A unique process configuration and operation strategy allows TRENS (left) to transform wastewaters into media suitable for optimal algae cultivation. The algae suspension produced would be directly used as fertilizer or digested for biogas depending on seasonal requirements.

    Microplates illuminated from below can be used to measure exponential growth rates in thin cultures (left), while photobioreactors (right) are used to measure actual reactor performance. Local residue streams available

    Fresh water (at site) •From nearby lake (Tissø) •Distributed through the Industrial Symbiosis water system Heat from wastewater effluent (at site) •16-22°C (all year) •Up to 3000 m3/hour Electricity from effluent run off (at site option) •1-2 m drop through a hydro-power generator •Up to 3000 m3/hour CO2 from biogas and fermentation off- gas (at site option) •From upgrading or combustion of biogas •Off-gas from fermentation

    Kalundborg, Denmark has been recognized for developing the world’s first working industrial symbiosis. In this system wastes or residuals from one business become the raw material for another business. In the last year, a collaboration between DTU and Cluster Biofuels Denmark has begun to investigate ways to use waste-water, heat and nutrients to support microalgae cultivation and high-value product extraction. There are three major components of this project: development of screening methods to identify promising species of microalgae for growth on waste- nutrients from various industries; creation of a waste-water infrastructure that makes an effluent more suited to growth of green algae; establishment of a pilot photobioreactor at the municipal wastewater treatment facility.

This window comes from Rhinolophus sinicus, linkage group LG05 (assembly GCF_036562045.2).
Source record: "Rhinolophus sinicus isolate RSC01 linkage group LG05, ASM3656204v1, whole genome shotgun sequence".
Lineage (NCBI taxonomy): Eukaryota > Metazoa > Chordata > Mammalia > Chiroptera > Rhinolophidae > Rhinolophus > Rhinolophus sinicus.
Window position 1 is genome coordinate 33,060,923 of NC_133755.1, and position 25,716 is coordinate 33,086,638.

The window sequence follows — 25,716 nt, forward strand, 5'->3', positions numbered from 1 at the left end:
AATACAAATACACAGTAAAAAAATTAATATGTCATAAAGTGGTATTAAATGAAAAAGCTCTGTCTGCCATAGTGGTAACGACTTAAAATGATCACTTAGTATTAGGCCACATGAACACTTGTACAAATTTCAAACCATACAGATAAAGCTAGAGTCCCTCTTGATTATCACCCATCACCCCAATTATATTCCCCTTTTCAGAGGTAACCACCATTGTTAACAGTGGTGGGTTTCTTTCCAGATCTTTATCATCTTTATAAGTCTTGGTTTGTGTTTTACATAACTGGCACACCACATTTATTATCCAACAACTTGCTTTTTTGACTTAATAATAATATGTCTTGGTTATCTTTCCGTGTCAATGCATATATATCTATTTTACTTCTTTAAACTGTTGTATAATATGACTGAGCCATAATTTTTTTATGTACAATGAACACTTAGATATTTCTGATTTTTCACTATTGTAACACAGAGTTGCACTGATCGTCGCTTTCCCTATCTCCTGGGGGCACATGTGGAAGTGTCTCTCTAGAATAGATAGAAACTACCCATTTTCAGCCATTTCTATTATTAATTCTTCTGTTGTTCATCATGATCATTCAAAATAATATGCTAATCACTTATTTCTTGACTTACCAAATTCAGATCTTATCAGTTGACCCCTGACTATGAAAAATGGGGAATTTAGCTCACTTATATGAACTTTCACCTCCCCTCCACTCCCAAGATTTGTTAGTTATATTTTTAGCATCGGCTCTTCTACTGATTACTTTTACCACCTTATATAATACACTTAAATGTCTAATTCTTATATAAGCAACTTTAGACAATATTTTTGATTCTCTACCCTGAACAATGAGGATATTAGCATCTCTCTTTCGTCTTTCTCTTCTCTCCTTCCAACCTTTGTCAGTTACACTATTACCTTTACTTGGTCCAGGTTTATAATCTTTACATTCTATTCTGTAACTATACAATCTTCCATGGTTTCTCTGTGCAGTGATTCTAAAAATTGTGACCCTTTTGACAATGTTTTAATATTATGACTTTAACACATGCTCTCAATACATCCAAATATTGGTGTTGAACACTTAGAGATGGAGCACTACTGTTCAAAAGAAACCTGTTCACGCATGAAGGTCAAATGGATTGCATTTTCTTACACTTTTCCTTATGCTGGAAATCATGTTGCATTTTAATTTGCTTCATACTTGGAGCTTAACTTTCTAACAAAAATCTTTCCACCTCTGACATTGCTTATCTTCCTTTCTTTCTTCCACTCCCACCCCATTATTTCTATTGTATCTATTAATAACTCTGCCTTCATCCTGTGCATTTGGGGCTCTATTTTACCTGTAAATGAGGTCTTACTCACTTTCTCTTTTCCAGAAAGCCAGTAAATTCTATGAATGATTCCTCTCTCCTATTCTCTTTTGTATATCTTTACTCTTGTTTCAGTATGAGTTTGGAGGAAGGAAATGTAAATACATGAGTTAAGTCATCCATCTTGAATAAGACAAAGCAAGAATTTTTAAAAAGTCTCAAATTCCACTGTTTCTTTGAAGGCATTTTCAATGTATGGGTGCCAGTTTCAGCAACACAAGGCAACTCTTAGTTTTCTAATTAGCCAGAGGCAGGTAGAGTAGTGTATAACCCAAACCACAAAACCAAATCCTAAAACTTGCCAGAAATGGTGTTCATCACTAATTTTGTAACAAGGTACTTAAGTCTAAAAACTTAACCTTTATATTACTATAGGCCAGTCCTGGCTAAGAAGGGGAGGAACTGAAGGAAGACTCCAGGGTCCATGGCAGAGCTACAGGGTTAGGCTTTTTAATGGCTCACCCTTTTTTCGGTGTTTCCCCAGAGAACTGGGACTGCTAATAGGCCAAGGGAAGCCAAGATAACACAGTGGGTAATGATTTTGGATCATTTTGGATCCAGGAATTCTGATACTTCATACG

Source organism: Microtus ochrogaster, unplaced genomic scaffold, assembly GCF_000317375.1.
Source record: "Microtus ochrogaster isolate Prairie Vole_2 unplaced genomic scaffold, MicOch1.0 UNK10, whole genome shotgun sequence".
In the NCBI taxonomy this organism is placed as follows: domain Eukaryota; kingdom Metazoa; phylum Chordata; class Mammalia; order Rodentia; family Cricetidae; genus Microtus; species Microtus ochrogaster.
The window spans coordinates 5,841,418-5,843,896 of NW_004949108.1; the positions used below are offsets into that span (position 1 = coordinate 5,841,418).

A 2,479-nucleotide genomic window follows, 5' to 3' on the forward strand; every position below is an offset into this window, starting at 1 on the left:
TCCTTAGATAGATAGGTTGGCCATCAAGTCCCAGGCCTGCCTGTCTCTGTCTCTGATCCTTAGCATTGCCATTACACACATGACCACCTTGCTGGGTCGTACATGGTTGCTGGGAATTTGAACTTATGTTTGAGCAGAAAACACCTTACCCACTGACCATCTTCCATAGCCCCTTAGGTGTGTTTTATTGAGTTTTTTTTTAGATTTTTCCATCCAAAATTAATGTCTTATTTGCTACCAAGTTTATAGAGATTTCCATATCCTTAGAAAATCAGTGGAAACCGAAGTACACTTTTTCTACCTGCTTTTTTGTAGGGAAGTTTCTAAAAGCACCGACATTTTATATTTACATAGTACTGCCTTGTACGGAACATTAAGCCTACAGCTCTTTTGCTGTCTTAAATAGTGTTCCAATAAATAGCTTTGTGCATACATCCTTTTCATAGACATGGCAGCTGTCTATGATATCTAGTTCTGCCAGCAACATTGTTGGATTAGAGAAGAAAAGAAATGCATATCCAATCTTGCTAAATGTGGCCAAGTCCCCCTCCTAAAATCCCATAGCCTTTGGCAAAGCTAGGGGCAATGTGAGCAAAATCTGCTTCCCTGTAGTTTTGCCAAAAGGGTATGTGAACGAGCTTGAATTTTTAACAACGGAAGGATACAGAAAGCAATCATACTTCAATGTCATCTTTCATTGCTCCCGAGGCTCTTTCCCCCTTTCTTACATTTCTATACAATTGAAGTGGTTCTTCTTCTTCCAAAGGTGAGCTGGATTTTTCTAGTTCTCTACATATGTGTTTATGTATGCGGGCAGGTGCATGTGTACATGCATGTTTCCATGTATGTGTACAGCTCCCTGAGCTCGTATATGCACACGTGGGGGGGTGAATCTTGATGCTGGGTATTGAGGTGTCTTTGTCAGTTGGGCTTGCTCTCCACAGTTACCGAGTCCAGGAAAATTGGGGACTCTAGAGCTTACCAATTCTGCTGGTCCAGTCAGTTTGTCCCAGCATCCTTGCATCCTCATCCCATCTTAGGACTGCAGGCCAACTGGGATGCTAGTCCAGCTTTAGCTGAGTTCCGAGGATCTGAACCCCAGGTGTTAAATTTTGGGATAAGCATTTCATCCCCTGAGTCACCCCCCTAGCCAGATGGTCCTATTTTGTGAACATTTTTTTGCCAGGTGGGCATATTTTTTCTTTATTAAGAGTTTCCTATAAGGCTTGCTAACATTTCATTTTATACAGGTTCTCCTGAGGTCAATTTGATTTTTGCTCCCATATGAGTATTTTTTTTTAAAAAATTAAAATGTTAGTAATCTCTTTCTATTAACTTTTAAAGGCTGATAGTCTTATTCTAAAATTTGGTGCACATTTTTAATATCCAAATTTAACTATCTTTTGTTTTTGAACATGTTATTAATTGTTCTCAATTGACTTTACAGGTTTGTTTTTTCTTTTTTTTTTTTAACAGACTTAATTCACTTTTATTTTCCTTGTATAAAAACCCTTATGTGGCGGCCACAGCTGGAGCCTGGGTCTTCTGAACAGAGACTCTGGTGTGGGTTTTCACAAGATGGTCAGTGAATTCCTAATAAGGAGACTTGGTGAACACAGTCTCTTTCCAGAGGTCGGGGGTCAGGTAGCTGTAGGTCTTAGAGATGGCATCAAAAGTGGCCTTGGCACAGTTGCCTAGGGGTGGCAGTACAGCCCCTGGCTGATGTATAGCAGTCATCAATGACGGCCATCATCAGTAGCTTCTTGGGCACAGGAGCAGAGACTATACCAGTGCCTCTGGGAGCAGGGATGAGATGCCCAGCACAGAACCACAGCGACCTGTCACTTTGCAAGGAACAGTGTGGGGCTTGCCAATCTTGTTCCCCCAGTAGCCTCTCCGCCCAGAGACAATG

A greenhouse has been constructed (above, approximate height 9 m ) at the municipal wastewater treatment facility, near a settling tank visible in the foreground. Through a water-to-water heat exchange installation, residual thermal energy in the effluent water from the settling tank is utilized as a ressource to allow for a stabile process temperature throughout the year. Photobioreactors supplied by Ecoduna (right) will be used for the growth of microalgae. The reactors consist of an array of flat panels, which are 6 m high and 3 cm thick. The reactors are mounted on bases which rotate to track the sun. This unique configuration allows for a high photo-active surface to volume ratio, with limited exposure to the high light intensities that can result in photoinibition.

    FP7-NMP-2011.3.4-1 Grant agreement n°: 280756 Start day: May 1th 2012 Duration: 48 month Funded by the European Commission

    Disclaimer notice: The European Commission is neither responsible nor liable for any written content in this poster.

    Schematic (above) demonstrating potential of algae biomass to produce multiple products in a bio-refinery. Focus will be on demonstration that high value products can be reliably produced and residuals utilized.

    1 - M Huesemann, J Van Wagenen, T Miller, S. Hobbs, A Chavis, and B Crowe. “A Screening Model to Predict Microalgae Biomass Growth in Photobioreactors and Raceway Ponds.” Biotechnology & Bioengineering. 2013